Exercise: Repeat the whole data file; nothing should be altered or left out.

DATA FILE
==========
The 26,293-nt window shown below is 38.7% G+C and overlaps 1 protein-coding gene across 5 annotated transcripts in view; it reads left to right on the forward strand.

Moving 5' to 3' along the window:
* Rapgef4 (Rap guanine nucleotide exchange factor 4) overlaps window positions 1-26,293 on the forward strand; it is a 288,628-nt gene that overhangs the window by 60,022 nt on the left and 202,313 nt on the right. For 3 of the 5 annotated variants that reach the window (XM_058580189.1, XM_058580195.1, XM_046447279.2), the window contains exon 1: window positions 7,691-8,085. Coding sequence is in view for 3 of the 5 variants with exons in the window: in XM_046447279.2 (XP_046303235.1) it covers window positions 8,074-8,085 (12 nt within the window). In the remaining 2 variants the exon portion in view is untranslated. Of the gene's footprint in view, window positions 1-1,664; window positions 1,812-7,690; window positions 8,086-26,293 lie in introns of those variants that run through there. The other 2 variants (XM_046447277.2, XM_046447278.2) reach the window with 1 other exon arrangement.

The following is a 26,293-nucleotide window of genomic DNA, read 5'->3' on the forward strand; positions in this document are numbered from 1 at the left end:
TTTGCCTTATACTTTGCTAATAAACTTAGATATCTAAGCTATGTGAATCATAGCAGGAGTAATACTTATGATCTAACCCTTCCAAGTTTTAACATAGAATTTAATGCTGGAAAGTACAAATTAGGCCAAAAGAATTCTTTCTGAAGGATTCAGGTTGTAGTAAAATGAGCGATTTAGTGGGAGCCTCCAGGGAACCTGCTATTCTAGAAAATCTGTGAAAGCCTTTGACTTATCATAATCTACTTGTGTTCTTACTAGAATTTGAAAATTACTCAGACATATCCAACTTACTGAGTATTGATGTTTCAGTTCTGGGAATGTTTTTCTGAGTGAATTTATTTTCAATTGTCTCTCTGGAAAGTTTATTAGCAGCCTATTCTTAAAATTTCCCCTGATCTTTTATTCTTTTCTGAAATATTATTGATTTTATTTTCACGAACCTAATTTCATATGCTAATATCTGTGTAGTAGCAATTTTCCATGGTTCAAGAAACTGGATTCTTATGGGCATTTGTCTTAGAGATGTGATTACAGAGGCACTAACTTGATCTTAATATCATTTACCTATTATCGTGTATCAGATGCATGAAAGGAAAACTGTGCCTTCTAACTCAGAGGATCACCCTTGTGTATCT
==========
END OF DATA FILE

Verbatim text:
The 26,293-nt window shown below is 38.7% G+C and overlaps 1 protein-coding gene across 5 annotated transcripts in view; it reads left to right on the forward strand.

Moving 5' to 3' along the window:
* Rapgef4 (Rap guanine nucleotide exchange factor 4) overlaps window positions 1-26,293 on the forward strand; it is a 288,628-nt gene that overhangs the window by 60,022 nt on the left and 202,313 nt on the right. For 3 of the 5 annotated variants that reach the window (XM_058580189.1, XM_058580195.1, XM_046447279.2), the window contains exon 1: window positions 7,691-8,085. Coding sequence is in view for 3 of the 5 variants with exons in the window: in XM_046447279.2 (XP_046303235.1) it covers window positions 8,074-8,085 (12 nt within the window). In the remaining 2 variants the exon portion in view is untranslated. Of the gene's footprint in view, window positions 1-1,664; window positions 1,812-7,690; window positions 8,086-26,293 lie in introns of those variants that run through there. The other 2 variants (XM_046447277.2, XM_046447278.2) reach the window with 1 other exon arrangement.

The following is a 26,293-nucleotide window of genomic DNA, read 5'->3' on the forward strand; positions in this document are numbered from 1 at the left end:
TTTGCCTTATACTTTGCTAATAAACTTAGATATCTAAGCTATGTGAATCATAGCAGGAGTAATACTTATGATCTAACCCTTCCAAGTTTTAACATAGAATTTAATGCTGGAAAGTACAAATTAGGCCAAAAGAATTCTTTCTGAAGGATTCAGGTTGTAGTAAAATGAGCGATTTAGTGGGAGCCTCCAGGGAACCTGCTATTCTAGAAAATCTGTGAAAGCCTTTGACTTATCATAATCTACTTGTGTTCTTACTAGAATTTGAAAATTACTCAGACATATCCAACTTACTGAGTATTGATGTTTCAGTTCTGGGAATGTTTTTCTGAGTGAATTTATTTTCAATTGTCTCTCTGGAAAGTTTATTAGCAGCCTATTCTTAAAATTTCCCCTGATCTTTTATTCTTTTCTGAAATATTATTGATTTTATTTTCACGAACCTAATTTCATATGCTAATATCTGTGTAGTAGCAATTTTCCATGGTTCAAGAAACTGGATTCTTATGGGCATTTGTCTTAGAGATGTGATTACAGAGGCACTAACTTGATCTTAATATCATTTACCTATTATCGTGTATCAGATGCATGAAAGGAAAACTGTGCCTTCTAACTCAGAGGATCACCCTTGTGTATCT